Harriet S.MeyerMD, Contributing EditorJonathan D.EldredgeMLS, PhD, Journal Review EditorRobertHoganMD, adviser for new media
Copyright 2000 American Medical Association. All Rights Reserved. Applicable FARS/DFARS Restrictions Apply to Government Use.2000American Medical Association
by Rayna Rapp (The Anthropology of Everyday Life), 361 pp, $30, ISBN 0-415-91644-5, paper, $16.99, ISBN 0-415-91645-3, New York, NY, Routledge, 1999.
After ending her pregnancy in 1983 following a positive diagnosis for Down syndrome, cultural anthropologist Rayna Rapp began to study the social impact and cultural meaning of amniocentesis. For the next 15 years she studied seven constituencies intimately involved with this new reproductive technology: geneticists, genetic counselors, lab technicians, pregnant women and their supporters who used or refused the test, women who ended their pregnancies following a positive diagnosis, and parents of children with prenatally diagnosable disabilities.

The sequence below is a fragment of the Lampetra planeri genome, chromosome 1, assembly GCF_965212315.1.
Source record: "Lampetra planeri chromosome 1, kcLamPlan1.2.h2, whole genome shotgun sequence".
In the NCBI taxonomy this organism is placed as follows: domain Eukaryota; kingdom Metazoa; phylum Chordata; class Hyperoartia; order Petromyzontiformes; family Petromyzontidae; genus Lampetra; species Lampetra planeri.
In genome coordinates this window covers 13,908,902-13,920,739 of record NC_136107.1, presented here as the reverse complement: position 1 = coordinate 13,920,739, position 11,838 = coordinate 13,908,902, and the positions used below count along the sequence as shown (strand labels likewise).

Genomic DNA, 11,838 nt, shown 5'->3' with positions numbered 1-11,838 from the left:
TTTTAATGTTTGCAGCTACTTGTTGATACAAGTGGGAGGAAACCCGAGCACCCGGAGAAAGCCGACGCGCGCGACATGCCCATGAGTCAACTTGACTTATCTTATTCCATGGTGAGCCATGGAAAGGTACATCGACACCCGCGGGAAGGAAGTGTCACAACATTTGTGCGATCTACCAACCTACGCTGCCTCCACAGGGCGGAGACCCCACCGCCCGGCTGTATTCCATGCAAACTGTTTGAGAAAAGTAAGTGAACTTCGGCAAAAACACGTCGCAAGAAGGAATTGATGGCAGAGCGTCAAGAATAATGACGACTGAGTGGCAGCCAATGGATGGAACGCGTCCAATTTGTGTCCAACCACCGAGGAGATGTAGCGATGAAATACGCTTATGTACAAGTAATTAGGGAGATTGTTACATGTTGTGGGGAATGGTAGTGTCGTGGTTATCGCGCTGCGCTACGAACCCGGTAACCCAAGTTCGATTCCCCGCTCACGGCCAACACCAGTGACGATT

AmniocentesisTesting Women, Testing the Fetus: The Social Impact of Amniocentesis in America. JAMA. 2000;283(24):3263-3264. doi:10.1001/jama.283.24.3263-JBK0628-4-1